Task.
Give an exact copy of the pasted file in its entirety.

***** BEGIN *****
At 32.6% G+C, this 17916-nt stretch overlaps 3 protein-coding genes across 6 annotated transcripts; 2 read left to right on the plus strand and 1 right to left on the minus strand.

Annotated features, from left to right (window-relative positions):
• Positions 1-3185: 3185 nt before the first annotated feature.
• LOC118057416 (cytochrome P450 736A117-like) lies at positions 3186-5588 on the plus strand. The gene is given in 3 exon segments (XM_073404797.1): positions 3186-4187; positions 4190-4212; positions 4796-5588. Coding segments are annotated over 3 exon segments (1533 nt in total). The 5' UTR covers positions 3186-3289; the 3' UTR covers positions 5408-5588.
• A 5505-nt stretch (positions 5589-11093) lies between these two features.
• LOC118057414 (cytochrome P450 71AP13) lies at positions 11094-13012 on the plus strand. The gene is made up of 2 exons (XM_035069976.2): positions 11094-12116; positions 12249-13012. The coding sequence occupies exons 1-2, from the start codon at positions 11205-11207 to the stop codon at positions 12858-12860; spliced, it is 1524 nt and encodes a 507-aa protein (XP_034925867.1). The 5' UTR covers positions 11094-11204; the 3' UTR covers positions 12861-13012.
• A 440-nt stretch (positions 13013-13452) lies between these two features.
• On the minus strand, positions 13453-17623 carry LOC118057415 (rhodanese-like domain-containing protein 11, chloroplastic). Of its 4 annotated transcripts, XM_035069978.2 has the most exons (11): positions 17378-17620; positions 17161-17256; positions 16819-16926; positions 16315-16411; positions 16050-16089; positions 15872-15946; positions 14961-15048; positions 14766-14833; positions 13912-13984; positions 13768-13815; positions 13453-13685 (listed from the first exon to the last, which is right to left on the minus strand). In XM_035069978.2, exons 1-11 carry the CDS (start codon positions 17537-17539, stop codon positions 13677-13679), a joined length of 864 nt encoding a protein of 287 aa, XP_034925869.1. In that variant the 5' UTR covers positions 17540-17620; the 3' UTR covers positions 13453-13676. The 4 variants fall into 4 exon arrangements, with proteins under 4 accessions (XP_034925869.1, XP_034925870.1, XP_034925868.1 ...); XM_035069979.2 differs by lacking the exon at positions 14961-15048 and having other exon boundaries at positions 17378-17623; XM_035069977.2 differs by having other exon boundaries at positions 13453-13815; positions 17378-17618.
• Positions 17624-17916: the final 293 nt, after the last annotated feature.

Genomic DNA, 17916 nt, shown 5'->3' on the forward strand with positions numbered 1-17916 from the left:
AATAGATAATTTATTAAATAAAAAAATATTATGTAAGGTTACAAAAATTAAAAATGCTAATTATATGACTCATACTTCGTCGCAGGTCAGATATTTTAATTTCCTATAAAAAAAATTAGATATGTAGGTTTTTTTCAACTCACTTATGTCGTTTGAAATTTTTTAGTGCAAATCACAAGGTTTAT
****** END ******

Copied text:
At 32.6% G+C, this 17916-nt stretch overlaps 3 protein-coding genes across 6 annotated transcripts; 2 read left to right on the plus strand and 1 right to left on the minus strand.

Annotated features, from left to right (window-relative positions):
• Positions 1-3185: 3185 nt before the first annotated feature.
• LOC118057416 (cytochrome P450 736A117-like) lies at positions 3186-5588 on the plus strand. The gene is given in 3 exon segments (XM_073404797.1): positions 3186-4187; positions 4190-4212; positions 4796-5588. Coding segments are annotated over 3 exon segments (1533 nt in total). The 5' UTR covers positions 3186-3289; the 3' UTR covers positions 5408-5588.
• A 5505-nt stretch (positions 5589-11093) lies between these two features.
• LOC118057414 (cytochrome P450 71AP13) lies at positions 11094-13012 on the plus strand. The gene is made up of 2 exons (XM_035069976.2): positions 11094-12116; positions 12249-13012. The coding sequence occupies exons 1-2, from the start codon at positions 11205-11207 to the stop codon at positions 12858-12860; spliced, it is 1524 nt and encodes a 507-aa protein (XP_034925867.1). The 5' UTR covers positions 11094-11204; the 3' UTR covers positions 12861-13012.
• A 440-nt stretch (positions 13013-13452) lies between these two features.
• On the minus strand, positions 13453-17623 carry LOC118057415 (rhodanese-like domain-containing protein 11, chloroplastic). Of its 4 annotated transcripts, XM_035069978.2 has the most exons (11): positions 17378-17620; positions 17161-17256; positions 16819-16926; positions 16315-16411; positions 16050-16089; positions 15872-15946; positions 14961-15048; positions 14766-14833; positions 13912-13984; positions 13768-13815; positions 13453-13685 (listed from the first exon to the last, which is right to left on the minus strand). In XM_035069978.2, exons 1-11 carry the CDS (start codon positions 17537-17539, stop codon positions 13677-13679), a joined length of 864 nt encoding a protein of 287 aa, XP_034925869.1. In that variant the 5' UTR covers positions 17540-17620; the 3' UTR covers positions 13453-13676. The 4 variants fall into 4 exon arrangements, with proteins under 4 accessions (XP_034925869.1, XP_034925870.1, XP_034925868.1 ...); XM_035069979.2 differs by lacking the exon at positions 14961-15048 and having other exon boundaries at positions 17378-17623; XM_035069977.2 differs by having other exon boundaries at positions 13453-13815; positions 17378-17618.
• Positions 17624-17916: the final 293 nt, after the last annotated feature.

Genomic DNA, 17916 nt, shown 5'->3' on the forward strand with positions numbered 1-17916 from the left:
AATAGATAATTTATTAAATAAAAAAATATTATGTAAGGTTACAAAAATTAAAAATGCTAATTATATGACTCATACTTCGTCGCAGGTCAGATATTTTAATTTCCTATAAAAAAAATTAGATATGTAGGTTTTTTTCAACTCACTTATGTCGTTTGAAATTTTTTAGTGCAAATCACAAGGTTTAT